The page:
As shown in Fig. 2 and Table 3, Akita Prefecture ranks atop with respect to the ratio of sulfate to carbonate, and next come Iwate, Aomori, Miyagi and Yamagata Prefectures. On the other hand, the ratios are generally low in the Prefectures of western Japan. This suggests us that a high correlation exists between the death-rate indices from apoplexy and the ratio of sulfate to carbonate in river water.

Figure 2

Story Table 3

A similar situation is also observable within a Prefecture. In Iwate Prefecture, for example, we can find a striking contrast regarding death-rate as such that people who live in the Kitakamigawa basin show high death-rate from apoplexy while in the eastern Pacific coastal region the rate is very low. In this connection, it is noted from Fig. 2 that a number of rivers of abnormal-type run through the Kitakamigawa basin, whereas the rivers in the eastern coastal region are so low in sulfate content as to be regarded as the normal-type ones.

Figure 3

The writer, in his analytical study of the river water of Thailand, found that the rivers there are carbonate-rich and of normal type. The ratios are 0.14 in the Mekong and 0.06 in the Menam Chao Phraya. In this country, cases of apoplexy are scarce in spite of the fact that rice is the staple food of her nation. In Okinawa and Formosa, the cases of apoplexy are also scarce, and the geological construction of these islands enables us to infer that the ratio of sulfate to carbonate of the river waters is low. On the other hand, Italy, a famous volcanic country like Japan, is said to be high in the death-rate from apoplexy, ranking next to Japan in the world.

All of these evidences stated above seem to be in favor of the hypothesis that a high correlation exists between the death-rate from apoplexy and abnormal nature of river water due to the geological construction of the catchment area.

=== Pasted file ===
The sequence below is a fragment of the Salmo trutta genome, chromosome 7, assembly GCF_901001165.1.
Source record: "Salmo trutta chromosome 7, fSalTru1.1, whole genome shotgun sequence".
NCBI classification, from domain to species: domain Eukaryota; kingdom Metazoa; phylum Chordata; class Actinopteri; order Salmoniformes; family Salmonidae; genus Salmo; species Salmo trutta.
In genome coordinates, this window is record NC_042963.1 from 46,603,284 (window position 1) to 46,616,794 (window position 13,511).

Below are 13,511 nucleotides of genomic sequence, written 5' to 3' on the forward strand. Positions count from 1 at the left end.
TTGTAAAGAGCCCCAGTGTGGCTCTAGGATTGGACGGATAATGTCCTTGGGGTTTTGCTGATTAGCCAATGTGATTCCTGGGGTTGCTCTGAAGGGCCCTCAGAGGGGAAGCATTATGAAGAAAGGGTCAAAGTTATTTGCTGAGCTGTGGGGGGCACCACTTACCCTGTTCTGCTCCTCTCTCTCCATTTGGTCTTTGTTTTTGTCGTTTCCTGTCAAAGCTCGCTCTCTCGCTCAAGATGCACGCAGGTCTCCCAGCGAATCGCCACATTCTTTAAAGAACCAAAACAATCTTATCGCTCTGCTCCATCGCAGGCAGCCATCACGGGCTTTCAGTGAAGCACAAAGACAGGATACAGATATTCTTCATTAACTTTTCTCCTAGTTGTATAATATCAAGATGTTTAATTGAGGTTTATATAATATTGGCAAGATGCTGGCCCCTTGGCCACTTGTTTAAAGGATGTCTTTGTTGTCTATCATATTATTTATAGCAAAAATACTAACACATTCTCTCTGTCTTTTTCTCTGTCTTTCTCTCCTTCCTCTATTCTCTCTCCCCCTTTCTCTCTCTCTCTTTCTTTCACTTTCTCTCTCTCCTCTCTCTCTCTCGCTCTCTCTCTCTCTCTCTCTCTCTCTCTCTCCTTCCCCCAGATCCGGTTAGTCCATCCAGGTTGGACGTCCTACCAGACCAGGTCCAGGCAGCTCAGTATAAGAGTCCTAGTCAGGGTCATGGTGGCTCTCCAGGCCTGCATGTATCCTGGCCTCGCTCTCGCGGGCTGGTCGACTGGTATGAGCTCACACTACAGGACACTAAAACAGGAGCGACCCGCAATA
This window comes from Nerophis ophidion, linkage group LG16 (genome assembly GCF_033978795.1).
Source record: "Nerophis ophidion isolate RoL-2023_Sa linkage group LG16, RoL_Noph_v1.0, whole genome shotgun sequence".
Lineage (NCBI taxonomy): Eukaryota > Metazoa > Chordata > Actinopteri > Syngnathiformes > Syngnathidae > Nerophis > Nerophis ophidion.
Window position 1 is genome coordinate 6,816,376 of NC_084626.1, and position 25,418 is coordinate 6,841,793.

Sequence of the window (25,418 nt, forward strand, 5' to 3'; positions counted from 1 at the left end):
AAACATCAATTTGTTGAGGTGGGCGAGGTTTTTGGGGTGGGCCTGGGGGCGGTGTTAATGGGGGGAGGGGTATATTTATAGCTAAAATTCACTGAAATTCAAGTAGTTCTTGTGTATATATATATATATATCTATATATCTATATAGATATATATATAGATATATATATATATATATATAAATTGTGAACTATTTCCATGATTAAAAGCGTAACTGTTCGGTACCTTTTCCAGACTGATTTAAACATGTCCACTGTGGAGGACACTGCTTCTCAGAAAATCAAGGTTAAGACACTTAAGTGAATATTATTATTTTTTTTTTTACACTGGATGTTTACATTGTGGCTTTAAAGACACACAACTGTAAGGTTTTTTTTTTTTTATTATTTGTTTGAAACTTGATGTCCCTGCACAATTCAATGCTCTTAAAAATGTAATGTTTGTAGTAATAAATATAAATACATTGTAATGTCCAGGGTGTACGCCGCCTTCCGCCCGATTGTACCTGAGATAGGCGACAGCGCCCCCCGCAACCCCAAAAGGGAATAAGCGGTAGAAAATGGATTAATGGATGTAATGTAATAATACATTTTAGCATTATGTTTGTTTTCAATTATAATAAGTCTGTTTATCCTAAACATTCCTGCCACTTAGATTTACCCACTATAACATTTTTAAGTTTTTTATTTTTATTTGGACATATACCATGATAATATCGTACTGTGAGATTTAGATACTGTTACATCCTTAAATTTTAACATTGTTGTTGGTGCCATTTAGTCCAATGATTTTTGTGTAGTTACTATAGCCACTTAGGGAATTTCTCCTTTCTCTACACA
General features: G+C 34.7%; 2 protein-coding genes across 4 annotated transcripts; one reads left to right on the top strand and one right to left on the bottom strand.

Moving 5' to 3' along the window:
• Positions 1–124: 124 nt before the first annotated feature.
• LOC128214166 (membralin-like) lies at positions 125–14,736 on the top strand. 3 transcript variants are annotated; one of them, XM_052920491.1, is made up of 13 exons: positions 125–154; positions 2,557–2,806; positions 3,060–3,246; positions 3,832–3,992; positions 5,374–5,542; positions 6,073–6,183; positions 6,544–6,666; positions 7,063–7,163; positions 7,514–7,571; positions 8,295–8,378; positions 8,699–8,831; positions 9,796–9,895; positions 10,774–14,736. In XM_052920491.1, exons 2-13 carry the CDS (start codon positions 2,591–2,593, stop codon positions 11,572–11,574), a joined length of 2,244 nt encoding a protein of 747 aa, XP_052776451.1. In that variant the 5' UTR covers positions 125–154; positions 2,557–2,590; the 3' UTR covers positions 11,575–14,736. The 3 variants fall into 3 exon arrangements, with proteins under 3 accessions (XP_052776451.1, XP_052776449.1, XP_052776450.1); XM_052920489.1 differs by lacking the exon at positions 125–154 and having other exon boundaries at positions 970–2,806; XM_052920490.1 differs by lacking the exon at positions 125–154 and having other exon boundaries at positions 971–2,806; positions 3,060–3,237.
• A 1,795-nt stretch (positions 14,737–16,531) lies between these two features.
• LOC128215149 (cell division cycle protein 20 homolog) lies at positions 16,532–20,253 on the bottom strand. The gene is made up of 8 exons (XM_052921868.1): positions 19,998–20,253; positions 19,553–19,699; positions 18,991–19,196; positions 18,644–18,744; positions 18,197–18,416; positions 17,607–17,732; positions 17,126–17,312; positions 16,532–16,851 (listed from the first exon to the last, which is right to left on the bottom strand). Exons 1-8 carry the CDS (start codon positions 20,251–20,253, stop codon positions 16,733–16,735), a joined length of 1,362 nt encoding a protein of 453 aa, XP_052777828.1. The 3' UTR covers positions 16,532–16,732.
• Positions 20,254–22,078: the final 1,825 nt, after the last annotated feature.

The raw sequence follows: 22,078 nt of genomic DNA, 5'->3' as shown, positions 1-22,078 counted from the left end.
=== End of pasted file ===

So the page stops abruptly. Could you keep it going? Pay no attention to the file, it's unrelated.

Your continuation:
It is apparently premature to conclude from this that higher contents of sulfuric acid or sulfate in river water as compared with alkaline substance (calcium carbonate) should cause apoplexy, since physiological effect of inorganic acid or alkali has never been clarified as yet.

However, the above-mentioned correlation found out by the writer may suggest that the excess of inorganic acid induces apoplexy for some reason, and calcium carbonate prevents the case. The writer will be much pleased if the above facts will give a clue to the solution of the problem of geographic difference in the death-rate from apoplexy.

The writer desires to take this opportunity to thank Dr. Masayoshi Yamaguchi, Director of Public Hygiene Bureau, Welfare Ministry and Dr. Sadamu Watanabe, Statistic Investigation Department, Welfare Minister's Office, who have shown much interest in this subject and supplied statistical materials. The writer also expresses his gratitude to Dr. T. Shimizu, President of our Okayama University for his kind counsel.


Clarke, F. W., 1924, Data of Geochemistry. 119.

Kobayashi, J., 1951, Chemical investigation on the water of rivers in Japan. I. On the quality of water in Akita prefecture. Ber. Ohara Inst. landw. Forsch. 9 : 329.356.

Kobayashi, J., 1954, Chemical investigation on the water of rivers in Japan. II. On the quality of water in the Kyushu districts (in Japanese). Nogaku Kenkyu (Rpt. of Ohara Inst.) 42 : 1-18.

Kobayashi, J., 1955, Chemical investigation on the water of rivers in Japan. III. The nature of water in the Kanto districts. Ber. Ohara Inst. landw. Biol. 10 158.214.

Kobayashi, J. (Unpublished) Chemical investigation on the water of rivers in Japan. IV- VII. The nature of water in the Tohoku, Chubu, Kinki, Chugoku and Shikoku districts.

Watanabe, S., 1953, Japan an apoplexy country (in Japanese). Weekly Asahi, April 5, 1953 issue : 44-45.